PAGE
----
A Guest Post by Final Transit
Did you ever visit a place that felt remarkably similar to some other place you had seen before?
It happened to me while I was traveling in Mexico last month. The more I traveled, the more familiar the place felt. Familiar to India, that is. Now what could possibly be similar between Mexico and India – countries that are separated by oceans, and with different histories, races and cultures?
Follow along as I share some clues based on what I encountered in Mexico, and then tell me what you think:
Clue 1: We are “brown”
The majority of Mexicans and Indians are born with a tan. SPF 15 will do nothing. My Mexican couchsurfing host said that he was never bothered by touts in India. And I was mistaken as a local all the time too. What to do?
Clue 2: We talk. A lot
When I asked for directions in Russia and if they didn't know, I was simply told a “Nyet” and the person walked away. Not in Mexico! Time and again, whenever I asked simple things like “Does the combi stop here?” the reply went on forever. People talked even if they didn't know the answer. Before I knew, I was talking about my age, telling them why Indians wear a mark on their forehead and getting invited to visit their homes. Ah, about that –
Clue 3: We invite people… and our families are huge
How do you define a family? Well, I once got invited (by someone I met at the bus stop) to a ‘family' celebration. I was pleasantly surprised to see aunts, uncles, cousins, nephews, grandmothers, neighbors, old friends and even visiting couchsurfers included in “family.” Come, share, eat, enjoy, its for everyone! I was so touched by their hospitality!
Clue 1: Collectivist
I got into a very crowded chicken bus the other day and the driver was still forcing more people in. Just like India, buses in Yucatan seem to have infinite capacity. A woman boarded with a big bag and a baby. The baby was handed over to the grandma sitting next to me while the bag was thrust on my lap. Where else might this happen?
Clue 2: Time
I was going to a party once and I arrived promptly at 17:30 as per the invitation. The host asked me, “What are you doing here so early?” Other people came late… quite late. “It's about hanging out and having a conversation,” my friend said wisely, “not about efficiency.”
Clue 3: Colours and festivals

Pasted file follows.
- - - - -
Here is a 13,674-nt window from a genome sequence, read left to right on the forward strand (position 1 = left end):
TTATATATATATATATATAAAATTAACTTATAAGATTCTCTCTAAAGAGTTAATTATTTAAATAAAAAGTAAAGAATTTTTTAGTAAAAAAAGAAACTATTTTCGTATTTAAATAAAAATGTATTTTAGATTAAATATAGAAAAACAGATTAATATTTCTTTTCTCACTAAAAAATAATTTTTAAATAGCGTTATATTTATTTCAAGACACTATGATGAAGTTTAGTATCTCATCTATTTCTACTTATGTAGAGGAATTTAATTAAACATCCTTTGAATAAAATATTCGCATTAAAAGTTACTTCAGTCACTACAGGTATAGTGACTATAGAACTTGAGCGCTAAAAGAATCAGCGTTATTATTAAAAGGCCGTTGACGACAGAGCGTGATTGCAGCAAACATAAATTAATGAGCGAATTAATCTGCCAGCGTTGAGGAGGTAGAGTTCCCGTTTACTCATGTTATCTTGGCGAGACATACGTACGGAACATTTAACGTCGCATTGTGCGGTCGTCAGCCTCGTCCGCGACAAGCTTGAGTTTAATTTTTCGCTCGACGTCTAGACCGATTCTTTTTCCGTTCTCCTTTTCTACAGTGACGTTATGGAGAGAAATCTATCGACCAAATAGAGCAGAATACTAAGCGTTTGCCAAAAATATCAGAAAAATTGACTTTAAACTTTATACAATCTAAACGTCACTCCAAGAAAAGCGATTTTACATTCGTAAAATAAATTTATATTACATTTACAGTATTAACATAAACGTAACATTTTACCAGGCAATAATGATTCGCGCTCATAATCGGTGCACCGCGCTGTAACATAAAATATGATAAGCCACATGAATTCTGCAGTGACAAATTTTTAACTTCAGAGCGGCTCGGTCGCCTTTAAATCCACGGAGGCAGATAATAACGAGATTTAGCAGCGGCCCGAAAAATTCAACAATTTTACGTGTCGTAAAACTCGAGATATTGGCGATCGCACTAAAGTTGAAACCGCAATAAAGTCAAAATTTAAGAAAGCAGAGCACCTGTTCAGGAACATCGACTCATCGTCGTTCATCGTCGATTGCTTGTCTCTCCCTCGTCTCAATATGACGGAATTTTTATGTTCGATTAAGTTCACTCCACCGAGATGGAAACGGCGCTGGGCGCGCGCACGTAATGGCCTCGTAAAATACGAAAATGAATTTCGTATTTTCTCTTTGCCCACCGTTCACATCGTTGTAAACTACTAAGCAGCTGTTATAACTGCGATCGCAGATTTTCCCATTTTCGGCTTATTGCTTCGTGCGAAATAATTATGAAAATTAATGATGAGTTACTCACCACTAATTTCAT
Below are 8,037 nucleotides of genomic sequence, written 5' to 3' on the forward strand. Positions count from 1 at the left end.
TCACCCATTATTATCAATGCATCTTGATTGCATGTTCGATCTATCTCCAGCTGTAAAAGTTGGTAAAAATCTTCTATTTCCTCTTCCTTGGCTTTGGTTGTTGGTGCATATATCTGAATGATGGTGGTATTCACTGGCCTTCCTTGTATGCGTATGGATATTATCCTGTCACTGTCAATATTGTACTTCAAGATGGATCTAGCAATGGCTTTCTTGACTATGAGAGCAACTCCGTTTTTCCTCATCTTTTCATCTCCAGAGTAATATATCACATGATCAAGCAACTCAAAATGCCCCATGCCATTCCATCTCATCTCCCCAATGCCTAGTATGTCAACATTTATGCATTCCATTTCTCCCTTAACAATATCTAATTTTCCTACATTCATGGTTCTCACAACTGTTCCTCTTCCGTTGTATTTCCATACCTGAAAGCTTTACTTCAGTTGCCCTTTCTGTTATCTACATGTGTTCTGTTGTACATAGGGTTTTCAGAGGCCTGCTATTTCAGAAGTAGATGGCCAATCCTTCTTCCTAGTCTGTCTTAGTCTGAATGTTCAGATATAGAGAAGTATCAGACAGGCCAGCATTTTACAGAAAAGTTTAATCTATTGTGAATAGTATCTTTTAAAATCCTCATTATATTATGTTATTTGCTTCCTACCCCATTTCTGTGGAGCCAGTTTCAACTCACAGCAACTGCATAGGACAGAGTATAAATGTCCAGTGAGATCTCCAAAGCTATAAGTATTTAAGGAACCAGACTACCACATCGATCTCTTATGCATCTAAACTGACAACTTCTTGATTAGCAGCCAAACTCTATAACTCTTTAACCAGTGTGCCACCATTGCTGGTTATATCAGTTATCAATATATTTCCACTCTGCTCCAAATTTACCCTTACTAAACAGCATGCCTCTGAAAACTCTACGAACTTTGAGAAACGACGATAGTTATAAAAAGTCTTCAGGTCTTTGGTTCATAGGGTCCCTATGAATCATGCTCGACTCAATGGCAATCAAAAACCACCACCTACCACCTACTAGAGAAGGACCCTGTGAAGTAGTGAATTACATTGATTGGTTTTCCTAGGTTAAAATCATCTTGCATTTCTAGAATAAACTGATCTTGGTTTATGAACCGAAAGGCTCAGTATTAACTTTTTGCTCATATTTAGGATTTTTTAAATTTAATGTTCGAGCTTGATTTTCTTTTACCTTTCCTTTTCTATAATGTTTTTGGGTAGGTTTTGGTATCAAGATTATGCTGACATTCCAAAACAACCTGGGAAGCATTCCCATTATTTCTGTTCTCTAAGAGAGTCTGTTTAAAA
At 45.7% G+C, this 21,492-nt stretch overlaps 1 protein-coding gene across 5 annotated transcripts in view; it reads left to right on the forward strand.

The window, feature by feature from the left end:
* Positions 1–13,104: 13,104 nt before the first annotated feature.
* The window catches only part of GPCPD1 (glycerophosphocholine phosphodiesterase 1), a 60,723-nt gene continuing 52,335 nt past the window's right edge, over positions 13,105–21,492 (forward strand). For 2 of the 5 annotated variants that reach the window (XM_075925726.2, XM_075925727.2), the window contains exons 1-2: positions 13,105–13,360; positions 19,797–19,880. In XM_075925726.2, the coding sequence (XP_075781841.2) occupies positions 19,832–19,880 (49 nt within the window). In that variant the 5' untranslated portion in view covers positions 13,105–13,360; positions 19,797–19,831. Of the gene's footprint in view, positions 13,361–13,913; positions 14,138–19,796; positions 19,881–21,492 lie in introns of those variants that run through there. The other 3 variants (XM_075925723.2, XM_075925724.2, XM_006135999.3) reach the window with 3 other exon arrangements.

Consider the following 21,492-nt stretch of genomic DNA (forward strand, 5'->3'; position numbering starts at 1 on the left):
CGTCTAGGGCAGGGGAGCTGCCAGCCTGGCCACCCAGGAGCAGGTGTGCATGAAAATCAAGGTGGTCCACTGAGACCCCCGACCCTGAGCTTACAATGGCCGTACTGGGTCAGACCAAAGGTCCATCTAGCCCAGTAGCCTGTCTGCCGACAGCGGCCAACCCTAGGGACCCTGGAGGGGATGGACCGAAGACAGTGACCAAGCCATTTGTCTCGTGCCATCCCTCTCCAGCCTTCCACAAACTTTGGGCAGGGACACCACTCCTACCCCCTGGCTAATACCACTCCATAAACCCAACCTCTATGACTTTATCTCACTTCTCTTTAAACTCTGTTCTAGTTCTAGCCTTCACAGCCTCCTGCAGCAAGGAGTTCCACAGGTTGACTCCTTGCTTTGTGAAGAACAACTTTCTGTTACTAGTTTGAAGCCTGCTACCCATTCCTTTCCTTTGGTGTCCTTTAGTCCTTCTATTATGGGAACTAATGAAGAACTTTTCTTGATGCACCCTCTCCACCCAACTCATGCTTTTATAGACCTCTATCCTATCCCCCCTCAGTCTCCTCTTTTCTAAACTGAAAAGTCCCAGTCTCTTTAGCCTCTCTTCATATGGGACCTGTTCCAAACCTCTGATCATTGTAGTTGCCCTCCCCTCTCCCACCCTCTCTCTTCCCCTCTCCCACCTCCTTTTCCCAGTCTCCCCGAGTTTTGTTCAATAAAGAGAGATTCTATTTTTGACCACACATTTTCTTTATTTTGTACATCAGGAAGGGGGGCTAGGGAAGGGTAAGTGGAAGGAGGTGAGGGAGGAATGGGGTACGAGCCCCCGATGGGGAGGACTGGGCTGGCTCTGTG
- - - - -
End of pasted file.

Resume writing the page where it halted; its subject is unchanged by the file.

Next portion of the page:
Vibrant dresses, colourful food, dazzling festive decorations and crowded celebrations. I think that the best time to indulge oneself socially is during festivals. More the merrier, come join the celebration! I ended up participating in a fiesta that ended with tons of street food.
Clue 1: Architectural wonders
If you have visited the Chichen Itzas of Mexico, or Taj Mahals of India, you know what I am talking about. The monuments and temples are huge, often overwhelming, and full of intricate details. And oh, several of these were constructed roughly one or two thousand years ago.
Clue 2: European colonies
India was to the British what Mexico was to the Spanish. I won't say anything more!
Clue 1: Noisy and crowded
I know someone who visited India and wore earplugs all their time in Delhi. Yes our cities are a sea of humanity: noisy, crowded and littered. Despite how chaotic it looks, there is an order and it is incomprehensible how the cities function at five times their design capacity (what's that?) While I was disappointed that Mexican drivers don't honk as passionately, their chaotic driving (skills) did make up for the inadequate honking. 😀
Clue 2: Stray animals
I must say that Mexico has a lot of catching up to do is much better in this regard. I could only spot stray dogs and cats. Where did the cows go? Ah, in the burritos perhaps… That brings us to the final topic –
Clue 1: Rotis, Tortillas, Parathas and Gorditas
These are essentially the same, except that wheat is not as popular in Mexico and corn is reserved for roasting in India. The parathas get stuffed with vegetarian fare while the gorditas often get stuffed with meat. The best thing about the food? You can eat on the street, with your hands, fresh off the cooking pan (and probably on the same plates that was used by five previous people.)
Clue 2: Hot and spicy
Being a self-proclaimed connoisseur of chillies, I must point out that Mexican chillies are not the same as Indian ones. Regardless, fact remains that food is incomplete without an adequate dressing of chili pepper sauce of some kind. The madness goes to the next level – we eat our fruit with ‘chili de fruta' (chili mix/masala to season the fruit). Imagine my shock when I was served a pear as dessert in Toronto!
Now tell me, after reading this, do you agree with what I had said at the beginning? Did you have a similar experience elsewhere?
PS: This article is written in a lighter vein. While I have lived in India for 25 years, I have barely spent a month in Mexico.
Priyank loves traveling and getting a glimpse of different lifestyles. Having lived in India for 25 years, followed by Canada for the past 4, nothing excites him more than seeing how remarkably similar we all are, despite our cultural differences.
Priyank's Travel blog: Final Transit | Twitter: @finaltransit | “Like” his Facebook page.